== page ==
Talmage discovered this talent on the fourth of May when he was taking his Latin exam in the eighth grade. Why do I know it was May 4th? Well, because he told me amongst other lame facts as he worked his magic into the fabric of my future. The first time he exercised his power was a bit of an accident. He locked eyes with an aspiring writer in his class. Josiah never expected what happened next. As he was gazing around at the students who were still writing he noticed Talmage staring directly at him. He should have glanced away. Instead he raised an eyebrow and offered a curious smile. That moment his future changed. Where before he had several career options, he now had one. He would be a journalist who would later launch into writing science fiction and fantasy. He would be mildly successful and gather a nice sized following by way of the internet. This is what Josiah was leaning towards, but Talmage secured it. It was guaranteed to happen unless he died earlier than expected.
Since then Talmage had developed his skill and affected many. He found that if he could talk to someone for longer than five minutes at a time he could discern their skills and passions. The next part was harder to explain. I can’t tell you exactly how he would do it, but I can say that it involves hypothetical scissors and figurative tape. He would simply look at the most obvious paths their lives could take and remove the ones that would lead to excessive hurt or stress. He became very good at this magical art. Eventually he became excellent. After that, flawless. He never messed up a soul juggle session, that is, until he met me.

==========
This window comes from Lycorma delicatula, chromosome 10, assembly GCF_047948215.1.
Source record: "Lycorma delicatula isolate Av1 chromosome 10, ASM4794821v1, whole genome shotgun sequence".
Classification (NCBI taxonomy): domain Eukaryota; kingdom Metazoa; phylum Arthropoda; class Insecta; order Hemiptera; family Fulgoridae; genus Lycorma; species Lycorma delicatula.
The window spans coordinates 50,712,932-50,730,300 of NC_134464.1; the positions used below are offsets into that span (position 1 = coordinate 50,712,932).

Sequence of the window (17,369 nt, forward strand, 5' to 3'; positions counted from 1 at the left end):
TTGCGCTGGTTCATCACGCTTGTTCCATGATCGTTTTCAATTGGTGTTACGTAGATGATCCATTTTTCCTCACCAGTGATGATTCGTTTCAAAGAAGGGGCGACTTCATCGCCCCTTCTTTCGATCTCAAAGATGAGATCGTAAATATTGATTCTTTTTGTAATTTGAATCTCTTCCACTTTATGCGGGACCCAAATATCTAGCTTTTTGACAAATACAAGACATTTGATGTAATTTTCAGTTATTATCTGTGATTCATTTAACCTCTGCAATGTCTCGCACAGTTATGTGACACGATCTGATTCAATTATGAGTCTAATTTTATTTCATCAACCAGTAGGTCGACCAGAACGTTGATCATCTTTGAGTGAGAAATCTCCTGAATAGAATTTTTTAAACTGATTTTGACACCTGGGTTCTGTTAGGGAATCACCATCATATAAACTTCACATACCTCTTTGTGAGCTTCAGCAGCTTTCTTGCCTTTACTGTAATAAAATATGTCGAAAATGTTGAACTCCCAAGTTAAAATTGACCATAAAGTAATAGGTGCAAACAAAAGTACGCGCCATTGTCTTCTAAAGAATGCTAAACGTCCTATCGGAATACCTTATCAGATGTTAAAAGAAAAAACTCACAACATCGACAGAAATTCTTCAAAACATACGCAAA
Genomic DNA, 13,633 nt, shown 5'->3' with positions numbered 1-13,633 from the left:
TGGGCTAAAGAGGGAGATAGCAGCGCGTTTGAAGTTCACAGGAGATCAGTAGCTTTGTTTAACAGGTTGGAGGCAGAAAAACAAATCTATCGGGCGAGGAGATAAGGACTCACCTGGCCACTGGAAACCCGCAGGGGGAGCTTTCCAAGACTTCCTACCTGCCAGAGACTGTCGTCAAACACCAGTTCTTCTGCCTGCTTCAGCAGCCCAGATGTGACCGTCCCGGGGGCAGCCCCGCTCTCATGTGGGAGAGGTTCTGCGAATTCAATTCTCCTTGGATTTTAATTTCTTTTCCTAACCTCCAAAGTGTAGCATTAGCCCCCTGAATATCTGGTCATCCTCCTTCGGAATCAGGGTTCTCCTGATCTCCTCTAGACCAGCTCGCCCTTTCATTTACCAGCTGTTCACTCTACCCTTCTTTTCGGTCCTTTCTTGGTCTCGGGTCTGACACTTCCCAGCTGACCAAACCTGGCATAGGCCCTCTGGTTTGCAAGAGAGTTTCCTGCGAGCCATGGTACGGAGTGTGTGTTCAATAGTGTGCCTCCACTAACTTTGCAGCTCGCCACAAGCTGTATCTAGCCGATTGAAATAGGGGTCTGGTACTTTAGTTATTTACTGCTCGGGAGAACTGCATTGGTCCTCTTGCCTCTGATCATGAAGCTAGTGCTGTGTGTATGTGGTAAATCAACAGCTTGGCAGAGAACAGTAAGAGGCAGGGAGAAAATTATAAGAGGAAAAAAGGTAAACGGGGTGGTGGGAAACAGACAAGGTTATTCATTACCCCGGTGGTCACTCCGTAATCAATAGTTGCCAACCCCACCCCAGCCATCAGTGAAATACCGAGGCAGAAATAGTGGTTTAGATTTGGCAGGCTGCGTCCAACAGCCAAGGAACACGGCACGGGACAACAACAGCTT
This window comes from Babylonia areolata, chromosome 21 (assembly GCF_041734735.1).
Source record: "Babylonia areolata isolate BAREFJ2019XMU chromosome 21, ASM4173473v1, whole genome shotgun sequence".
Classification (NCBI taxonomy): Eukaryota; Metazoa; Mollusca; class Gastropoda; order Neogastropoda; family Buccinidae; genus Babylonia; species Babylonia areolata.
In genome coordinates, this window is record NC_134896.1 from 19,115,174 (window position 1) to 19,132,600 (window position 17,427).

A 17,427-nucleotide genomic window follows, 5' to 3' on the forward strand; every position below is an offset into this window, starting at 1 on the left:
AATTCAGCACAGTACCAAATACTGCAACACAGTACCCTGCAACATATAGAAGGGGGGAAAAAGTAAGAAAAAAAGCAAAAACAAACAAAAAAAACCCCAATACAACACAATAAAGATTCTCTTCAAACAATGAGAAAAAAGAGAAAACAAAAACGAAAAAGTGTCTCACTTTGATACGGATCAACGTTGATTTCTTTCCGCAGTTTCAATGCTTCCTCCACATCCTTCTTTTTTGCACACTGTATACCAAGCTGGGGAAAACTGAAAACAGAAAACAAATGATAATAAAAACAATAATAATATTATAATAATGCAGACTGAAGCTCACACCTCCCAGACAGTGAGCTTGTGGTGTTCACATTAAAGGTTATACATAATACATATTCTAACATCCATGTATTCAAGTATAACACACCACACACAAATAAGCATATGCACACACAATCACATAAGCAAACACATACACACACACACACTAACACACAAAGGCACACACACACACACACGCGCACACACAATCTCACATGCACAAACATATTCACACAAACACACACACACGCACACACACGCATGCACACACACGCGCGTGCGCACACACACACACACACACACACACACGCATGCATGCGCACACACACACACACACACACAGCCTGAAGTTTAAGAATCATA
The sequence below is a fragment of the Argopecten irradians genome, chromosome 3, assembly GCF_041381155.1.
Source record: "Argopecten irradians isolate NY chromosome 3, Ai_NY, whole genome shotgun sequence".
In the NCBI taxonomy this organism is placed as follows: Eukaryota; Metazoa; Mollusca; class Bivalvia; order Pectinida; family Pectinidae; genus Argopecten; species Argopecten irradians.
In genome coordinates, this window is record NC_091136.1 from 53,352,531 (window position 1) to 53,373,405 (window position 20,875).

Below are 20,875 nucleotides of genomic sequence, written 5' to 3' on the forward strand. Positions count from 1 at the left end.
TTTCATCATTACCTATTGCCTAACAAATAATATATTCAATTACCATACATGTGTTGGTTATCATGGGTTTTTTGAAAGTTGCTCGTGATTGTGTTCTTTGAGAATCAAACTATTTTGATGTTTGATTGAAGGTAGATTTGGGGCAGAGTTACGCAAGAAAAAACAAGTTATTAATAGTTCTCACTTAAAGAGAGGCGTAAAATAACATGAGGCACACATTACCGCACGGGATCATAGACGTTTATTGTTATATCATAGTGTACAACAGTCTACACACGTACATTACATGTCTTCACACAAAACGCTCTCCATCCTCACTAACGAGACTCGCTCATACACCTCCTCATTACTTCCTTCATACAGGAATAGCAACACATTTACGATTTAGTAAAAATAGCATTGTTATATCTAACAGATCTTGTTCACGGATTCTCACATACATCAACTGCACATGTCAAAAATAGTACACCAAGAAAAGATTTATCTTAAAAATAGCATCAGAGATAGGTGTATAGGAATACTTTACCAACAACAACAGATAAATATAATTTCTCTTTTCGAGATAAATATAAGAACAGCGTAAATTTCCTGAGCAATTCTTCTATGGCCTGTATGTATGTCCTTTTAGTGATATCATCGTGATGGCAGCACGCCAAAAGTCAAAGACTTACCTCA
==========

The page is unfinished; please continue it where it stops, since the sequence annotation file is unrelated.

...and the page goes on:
I saw Talmage sitting in his chair against the wall at the family owned coffee shop we frequented. Our schedules often merged. I would see him in the egg section at the grocery store. Later that day I might pull up beside him at an intersection. He never saw me. I found it remarkable that this guy didn’t notice me. Perhaps it was because he didn’t look up when he walked. He didn’t look around when he drove. He didn’t even talk to his cashiers. I later discovered that this was because he didn’t want to find more clients. Clients. This is what he called his victims. This day when I saw him drinking his unsweetened medium latte I decided to approach him. I knew about his talent. At least, I thought I had a good handle on what happened to the people that sat down with him. They smiled, became confident and pursued success in an honorable career. I thought perhaps that this t-shirt wearing book reader was secretly a motivational speaker. So I did what anyone would do but shouldn’t. I sat down with Talmage.
What happened? I’m not going to tell you. It was an awkward conversation. I regret it. I still remember him crying and how people’s stares at me turned into glares. One person harrumphed. I am still not successful or driven. I’ve been stressed and had lots of pain, but at least I still have my future open to me. I can still make decisions. I can be successful later, or I can fail. I like that. I also like that Talmage was humbled. He won’t be messing up people’s lives. I secured his future, and I just secured yours. Now go study.